Old Blackwater, keep on rollin'…

MTC said...


Yes, but...I think the authors of the treaty thought the guys with the guns would be U.S. forces subject to the Uniform Code of Military Justice.

I do not anyone even could imagine that the treaty would be permitting mercenaries to ply their trade upon Japanese territory.

Jun Okumura said...

There are three related though different questions here; namely:

1. Did the framers of the Treaty envision civilians engaging in security activities?

2. Did the framers of the Treaty envision U.S. civilians engaging in security activities?

3. Isn't it a little yucky (or yuk-yukky) that Blackwater is involved?

My answers are: yes; maybe not, but; and yes.

The article I refer to mentions Japanese personnel engaging in security activities dating all the way back to the Occupation. It does not mention anything about U.S. civilians in that role, but with the draft still in place, it is likely that it would have been expensive, relatively speaking, to outsource to the private U.S. labor force. (Whereas in 1960 at least, Japanese labor was still relatively cheap.) With the advent of the all-volunteer army, this situation must have changed. (Or greed set in, and Blackwater moved in, together with Halliburton et al, if that's the kind of narrative you prefer.)

So no, I don't think they had Blackwater in mind when they drafted the Treaty, but that's no more illegal or conceptually outlandish than Japanese civilians standing duty, or whatever they did for security purposes back in the day.

And yes, I think that the presence of Blackwater on the U.S. mini-base in (ex-)Shariki Village is mildly yuk-yukky.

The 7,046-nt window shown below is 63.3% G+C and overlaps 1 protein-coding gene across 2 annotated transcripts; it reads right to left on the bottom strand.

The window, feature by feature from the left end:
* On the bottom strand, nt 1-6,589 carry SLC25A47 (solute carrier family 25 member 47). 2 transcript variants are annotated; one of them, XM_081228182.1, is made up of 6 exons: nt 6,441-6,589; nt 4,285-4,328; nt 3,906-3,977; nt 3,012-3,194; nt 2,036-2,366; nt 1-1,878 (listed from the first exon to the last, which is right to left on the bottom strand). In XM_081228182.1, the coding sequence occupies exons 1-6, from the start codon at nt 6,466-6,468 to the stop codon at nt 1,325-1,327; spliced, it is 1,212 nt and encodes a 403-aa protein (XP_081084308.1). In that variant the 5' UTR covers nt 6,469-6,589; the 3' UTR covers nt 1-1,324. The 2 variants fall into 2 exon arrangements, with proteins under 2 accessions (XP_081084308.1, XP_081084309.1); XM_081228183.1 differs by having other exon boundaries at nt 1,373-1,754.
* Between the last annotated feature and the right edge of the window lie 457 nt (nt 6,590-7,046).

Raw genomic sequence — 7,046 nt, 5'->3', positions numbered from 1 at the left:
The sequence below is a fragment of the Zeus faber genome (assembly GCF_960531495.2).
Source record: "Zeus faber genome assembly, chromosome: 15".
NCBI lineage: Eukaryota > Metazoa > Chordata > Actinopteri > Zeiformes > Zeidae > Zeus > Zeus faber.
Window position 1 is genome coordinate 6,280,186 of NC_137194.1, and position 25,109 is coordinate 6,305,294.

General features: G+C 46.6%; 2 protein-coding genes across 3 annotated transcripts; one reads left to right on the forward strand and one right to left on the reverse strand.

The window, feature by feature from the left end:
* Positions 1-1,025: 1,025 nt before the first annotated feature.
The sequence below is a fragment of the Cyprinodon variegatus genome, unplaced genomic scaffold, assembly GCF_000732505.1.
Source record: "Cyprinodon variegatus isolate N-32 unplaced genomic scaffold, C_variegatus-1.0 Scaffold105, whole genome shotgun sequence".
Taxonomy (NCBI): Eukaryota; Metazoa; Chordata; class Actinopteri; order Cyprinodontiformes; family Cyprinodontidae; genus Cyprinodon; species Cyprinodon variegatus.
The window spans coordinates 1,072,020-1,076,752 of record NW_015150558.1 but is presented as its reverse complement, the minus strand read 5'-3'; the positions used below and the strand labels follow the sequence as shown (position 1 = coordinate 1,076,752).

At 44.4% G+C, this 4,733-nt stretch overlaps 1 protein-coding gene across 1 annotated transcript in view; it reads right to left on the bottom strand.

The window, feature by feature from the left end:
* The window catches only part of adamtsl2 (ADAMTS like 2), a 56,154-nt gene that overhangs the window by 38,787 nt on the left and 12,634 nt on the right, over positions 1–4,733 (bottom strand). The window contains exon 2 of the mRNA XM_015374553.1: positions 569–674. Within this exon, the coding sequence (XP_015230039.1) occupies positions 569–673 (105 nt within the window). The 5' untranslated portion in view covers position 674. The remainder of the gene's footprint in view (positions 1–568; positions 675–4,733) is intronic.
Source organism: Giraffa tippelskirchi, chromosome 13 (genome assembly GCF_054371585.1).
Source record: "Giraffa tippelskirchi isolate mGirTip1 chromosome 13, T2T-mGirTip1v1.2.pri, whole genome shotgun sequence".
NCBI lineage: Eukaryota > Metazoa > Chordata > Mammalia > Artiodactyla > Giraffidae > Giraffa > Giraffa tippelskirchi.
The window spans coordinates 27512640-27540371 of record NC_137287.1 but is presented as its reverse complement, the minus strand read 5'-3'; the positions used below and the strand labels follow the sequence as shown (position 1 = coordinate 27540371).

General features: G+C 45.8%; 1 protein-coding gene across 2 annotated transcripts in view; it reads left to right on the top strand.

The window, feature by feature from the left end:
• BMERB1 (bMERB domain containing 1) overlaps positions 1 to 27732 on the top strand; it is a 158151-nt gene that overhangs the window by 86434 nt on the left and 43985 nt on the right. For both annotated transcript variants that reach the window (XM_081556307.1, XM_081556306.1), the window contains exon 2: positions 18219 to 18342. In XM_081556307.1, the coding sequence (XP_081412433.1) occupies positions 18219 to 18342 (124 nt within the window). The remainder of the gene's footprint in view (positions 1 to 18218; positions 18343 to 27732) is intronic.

Allen Thomson said...

On what heat the Blackwater guys pack, a job ad for a security officer apparently at Shariki (

"Will be armed with a pistol and an automatic weapon and will be required to exercise force up to and including deadly force."

I.e., a sidearm and an M-16, MP-5, Uzi or suchlike.

The "deadly force" bit (which sort of goes along with automatic weapons") is what I'd have thought would have given the Japanese government some pause.

MTC said...

Allen -

Thank you for the research.

Private contractors bearing automatic weapons on Japanese soil...

Anonymous said...

Thing about is that Blackwater has some extremely knowledgeable people working for them, and has the assets and resources to find out every possible way to do something within any given country and do it while operating within the legal framework of the country. This is one of the things that helps Blackwater negotiate contracts in countries providing their services. most other contracting companies or security firms aren't on the same level as Blackwater, and so they are relegated to working lower level contracts because if many cases, these other companies don't have the experienced staff and expertise, and in some cases really don't know what they're doing.